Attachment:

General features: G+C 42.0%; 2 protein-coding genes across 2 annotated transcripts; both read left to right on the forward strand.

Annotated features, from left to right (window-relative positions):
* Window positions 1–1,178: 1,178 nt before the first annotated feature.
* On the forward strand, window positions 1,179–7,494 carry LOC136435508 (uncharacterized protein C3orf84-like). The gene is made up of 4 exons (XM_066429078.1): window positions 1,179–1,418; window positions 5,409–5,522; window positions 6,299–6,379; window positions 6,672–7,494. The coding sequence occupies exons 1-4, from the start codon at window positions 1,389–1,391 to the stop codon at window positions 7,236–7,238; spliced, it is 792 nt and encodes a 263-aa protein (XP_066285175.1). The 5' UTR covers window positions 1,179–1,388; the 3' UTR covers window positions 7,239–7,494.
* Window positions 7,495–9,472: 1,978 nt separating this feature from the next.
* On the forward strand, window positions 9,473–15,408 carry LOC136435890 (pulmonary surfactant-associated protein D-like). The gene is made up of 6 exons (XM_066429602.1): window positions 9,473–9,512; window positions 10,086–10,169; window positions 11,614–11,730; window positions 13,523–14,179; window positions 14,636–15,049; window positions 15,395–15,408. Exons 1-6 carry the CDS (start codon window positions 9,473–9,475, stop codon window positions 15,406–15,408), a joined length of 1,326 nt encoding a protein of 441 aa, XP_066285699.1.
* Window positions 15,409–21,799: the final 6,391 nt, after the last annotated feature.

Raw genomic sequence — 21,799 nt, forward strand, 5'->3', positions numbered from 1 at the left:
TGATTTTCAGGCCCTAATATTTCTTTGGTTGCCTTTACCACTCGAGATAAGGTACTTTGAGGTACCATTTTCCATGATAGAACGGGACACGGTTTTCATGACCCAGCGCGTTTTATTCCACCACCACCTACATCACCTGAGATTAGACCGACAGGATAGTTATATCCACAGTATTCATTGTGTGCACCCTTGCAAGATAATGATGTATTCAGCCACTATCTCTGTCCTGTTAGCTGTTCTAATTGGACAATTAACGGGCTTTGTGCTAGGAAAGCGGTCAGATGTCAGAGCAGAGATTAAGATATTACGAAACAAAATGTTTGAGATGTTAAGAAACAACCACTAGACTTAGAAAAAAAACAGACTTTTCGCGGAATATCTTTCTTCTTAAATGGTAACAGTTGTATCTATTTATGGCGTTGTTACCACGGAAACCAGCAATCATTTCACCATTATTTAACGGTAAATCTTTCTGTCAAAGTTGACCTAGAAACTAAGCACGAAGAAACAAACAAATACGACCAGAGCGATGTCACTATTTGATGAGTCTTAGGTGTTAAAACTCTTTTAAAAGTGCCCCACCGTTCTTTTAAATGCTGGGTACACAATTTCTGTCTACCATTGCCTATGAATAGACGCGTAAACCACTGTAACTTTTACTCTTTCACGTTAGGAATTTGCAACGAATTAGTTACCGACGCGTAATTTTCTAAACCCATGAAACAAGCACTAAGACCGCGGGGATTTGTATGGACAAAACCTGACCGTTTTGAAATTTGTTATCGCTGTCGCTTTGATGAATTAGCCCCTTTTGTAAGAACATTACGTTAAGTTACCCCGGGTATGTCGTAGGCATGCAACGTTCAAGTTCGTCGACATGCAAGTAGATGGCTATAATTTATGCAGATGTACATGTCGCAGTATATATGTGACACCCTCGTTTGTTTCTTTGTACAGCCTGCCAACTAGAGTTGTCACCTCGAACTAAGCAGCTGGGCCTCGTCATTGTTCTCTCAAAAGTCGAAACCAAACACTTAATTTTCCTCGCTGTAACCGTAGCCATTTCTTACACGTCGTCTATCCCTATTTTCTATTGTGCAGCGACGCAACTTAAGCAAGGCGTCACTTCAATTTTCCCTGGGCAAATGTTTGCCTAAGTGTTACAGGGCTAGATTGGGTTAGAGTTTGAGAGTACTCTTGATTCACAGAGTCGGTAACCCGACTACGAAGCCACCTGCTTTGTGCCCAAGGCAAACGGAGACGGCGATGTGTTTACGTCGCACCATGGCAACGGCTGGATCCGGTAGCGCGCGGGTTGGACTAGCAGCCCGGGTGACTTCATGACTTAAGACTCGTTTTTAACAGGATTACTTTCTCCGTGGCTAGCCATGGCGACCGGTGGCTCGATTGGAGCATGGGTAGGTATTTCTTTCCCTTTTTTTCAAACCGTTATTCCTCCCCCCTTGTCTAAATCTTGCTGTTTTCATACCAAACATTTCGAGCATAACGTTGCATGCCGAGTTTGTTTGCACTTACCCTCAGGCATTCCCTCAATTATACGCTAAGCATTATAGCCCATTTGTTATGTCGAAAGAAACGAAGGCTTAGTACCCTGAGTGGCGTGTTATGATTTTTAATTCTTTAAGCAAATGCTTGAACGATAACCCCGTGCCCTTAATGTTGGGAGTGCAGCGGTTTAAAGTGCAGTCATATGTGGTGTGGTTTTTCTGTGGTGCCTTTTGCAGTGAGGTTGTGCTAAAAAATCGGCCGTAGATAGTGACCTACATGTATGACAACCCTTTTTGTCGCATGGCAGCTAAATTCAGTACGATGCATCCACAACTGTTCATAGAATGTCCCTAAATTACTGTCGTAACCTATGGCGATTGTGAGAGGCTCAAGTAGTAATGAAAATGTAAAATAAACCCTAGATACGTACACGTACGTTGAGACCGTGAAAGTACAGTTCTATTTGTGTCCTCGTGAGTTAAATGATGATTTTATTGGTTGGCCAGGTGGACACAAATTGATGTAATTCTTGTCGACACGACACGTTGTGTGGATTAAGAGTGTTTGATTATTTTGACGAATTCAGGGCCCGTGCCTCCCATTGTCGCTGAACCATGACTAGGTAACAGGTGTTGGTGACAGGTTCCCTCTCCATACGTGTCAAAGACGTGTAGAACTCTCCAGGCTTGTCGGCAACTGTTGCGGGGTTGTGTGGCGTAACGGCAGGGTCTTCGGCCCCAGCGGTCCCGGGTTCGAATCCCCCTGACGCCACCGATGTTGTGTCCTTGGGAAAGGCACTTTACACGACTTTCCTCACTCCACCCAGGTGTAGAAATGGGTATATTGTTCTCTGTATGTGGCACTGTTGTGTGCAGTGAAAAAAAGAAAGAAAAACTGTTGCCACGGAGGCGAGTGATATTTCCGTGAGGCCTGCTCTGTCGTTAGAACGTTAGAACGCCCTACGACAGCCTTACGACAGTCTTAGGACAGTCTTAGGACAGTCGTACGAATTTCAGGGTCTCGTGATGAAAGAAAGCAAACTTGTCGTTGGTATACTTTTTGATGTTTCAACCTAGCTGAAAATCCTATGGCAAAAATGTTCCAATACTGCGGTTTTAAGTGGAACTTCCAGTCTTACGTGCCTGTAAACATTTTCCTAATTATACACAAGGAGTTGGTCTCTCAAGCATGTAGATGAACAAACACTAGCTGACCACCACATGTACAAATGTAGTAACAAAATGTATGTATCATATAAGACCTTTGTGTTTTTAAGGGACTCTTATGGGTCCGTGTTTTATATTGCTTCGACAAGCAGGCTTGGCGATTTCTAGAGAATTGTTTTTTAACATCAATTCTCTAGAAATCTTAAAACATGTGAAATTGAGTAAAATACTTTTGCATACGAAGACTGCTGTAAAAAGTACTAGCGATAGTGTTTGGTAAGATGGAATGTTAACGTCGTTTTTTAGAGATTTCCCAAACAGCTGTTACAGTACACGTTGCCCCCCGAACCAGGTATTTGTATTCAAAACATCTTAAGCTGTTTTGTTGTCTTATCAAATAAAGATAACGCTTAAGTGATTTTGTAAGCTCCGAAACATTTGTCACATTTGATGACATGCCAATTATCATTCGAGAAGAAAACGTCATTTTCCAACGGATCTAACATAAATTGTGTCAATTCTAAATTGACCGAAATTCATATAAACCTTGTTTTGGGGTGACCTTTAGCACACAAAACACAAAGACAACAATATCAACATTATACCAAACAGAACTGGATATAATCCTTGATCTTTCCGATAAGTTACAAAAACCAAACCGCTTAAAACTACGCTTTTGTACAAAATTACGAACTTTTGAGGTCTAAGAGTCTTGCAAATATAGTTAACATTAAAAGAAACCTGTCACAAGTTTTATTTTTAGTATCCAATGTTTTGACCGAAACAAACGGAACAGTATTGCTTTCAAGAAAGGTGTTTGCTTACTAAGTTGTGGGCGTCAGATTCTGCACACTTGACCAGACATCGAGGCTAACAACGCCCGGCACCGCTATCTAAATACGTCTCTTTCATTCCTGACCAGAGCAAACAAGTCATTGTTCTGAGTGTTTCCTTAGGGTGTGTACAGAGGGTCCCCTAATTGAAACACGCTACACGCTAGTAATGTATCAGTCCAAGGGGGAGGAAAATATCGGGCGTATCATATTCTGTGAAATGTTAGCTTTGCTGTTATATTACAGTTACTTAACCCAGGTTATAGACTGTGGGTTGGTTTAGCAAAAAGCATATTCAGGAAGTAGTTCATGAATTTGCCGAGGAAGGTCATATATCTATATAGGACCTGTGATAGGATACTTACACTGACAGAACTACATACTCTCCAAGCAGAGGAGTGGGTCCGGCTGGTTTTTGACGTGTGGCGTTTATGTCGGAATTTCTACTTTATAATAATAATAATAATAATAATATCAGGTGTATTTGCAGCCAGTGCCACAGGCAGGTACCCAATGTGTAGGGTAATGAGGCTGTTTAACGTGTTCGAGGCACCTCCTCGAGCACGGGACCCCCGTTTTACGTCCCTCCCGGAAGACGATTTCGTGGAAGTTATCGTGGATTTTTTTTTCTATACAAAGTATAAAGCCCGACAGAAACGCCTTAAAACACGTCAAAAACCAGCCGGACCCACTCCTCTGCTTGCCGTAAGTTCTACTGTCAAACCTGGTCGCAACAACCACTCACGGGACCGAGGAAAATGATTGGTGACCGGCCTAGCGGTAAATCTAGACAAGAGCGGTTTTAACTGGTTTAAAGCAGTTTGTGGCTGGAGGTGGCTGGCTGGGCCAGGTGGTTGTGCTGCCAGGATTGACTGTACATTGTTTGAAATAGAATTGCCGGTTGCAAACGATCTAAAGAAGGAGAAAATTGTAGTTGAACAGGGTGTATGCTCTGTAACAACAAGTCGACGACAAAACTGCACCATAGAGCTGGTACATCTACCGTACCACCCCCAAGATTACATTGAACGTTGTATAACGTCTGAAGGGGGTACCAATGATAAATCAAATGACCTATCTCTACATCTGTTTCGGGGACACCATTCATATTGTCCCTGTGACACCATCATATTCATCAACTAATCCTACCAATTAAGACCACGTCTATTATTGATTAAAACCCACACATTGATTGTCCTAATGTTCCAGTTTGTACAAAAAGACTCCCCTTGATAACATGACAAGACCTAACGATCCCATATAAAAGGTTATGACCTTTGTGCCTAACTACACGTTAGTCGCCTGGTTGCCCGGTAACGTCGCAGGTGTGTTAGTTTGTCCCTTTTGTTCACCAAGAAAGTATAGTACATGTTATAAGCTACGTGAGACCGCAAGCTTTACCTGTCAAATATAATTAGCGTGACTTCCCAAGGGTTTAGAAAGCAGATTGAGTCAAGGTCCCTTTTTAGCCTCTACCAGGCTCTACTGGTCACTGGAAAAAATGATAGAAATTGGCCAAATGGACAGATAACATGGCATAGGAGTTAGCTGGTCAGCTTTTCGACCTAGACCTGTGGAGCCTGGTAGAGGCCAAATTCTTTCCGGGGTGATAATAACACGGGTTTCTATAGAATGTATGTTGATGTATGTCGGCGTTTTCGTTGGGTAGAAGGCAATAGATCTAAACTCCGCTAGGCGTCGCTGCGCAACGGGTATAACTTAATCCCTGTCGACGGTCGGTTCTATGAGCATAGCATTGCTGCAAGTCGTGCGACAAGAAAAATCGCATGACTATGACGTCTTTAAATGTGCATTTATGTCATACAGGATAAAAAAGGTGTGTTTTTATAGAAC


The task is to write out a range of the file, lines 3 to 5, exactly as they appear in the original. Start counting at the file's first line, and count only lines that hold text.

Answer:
* Window positions 1–1,178: 1,178 nt before the first annotated feature.
* On the forward strand, window positions 1,179–7,494 carry LOC136435508 (uncharacterized protein C3orf84-like). The gene is made up of 4 exons (XM_066429078.1): window positions 1,179–1,418; window positions 5,409–5,522; window positions 6,299–6,379; window positions 6,672–7,494. The coding sequence occupies exons 1-4, from the start codon at window positions 1,389–1,391 to the stop codon at window positions 7,236–7,238; spliced, it is 792 nt and encodes a 263-aa protein (XP_066285175.1). The 5' UTR covers window positions 1,179–1,388; the 3' UTR covers window positions 7,239–7,494.
* Window positions 7,495–9,472: 1,978 nt separating this feature from the next.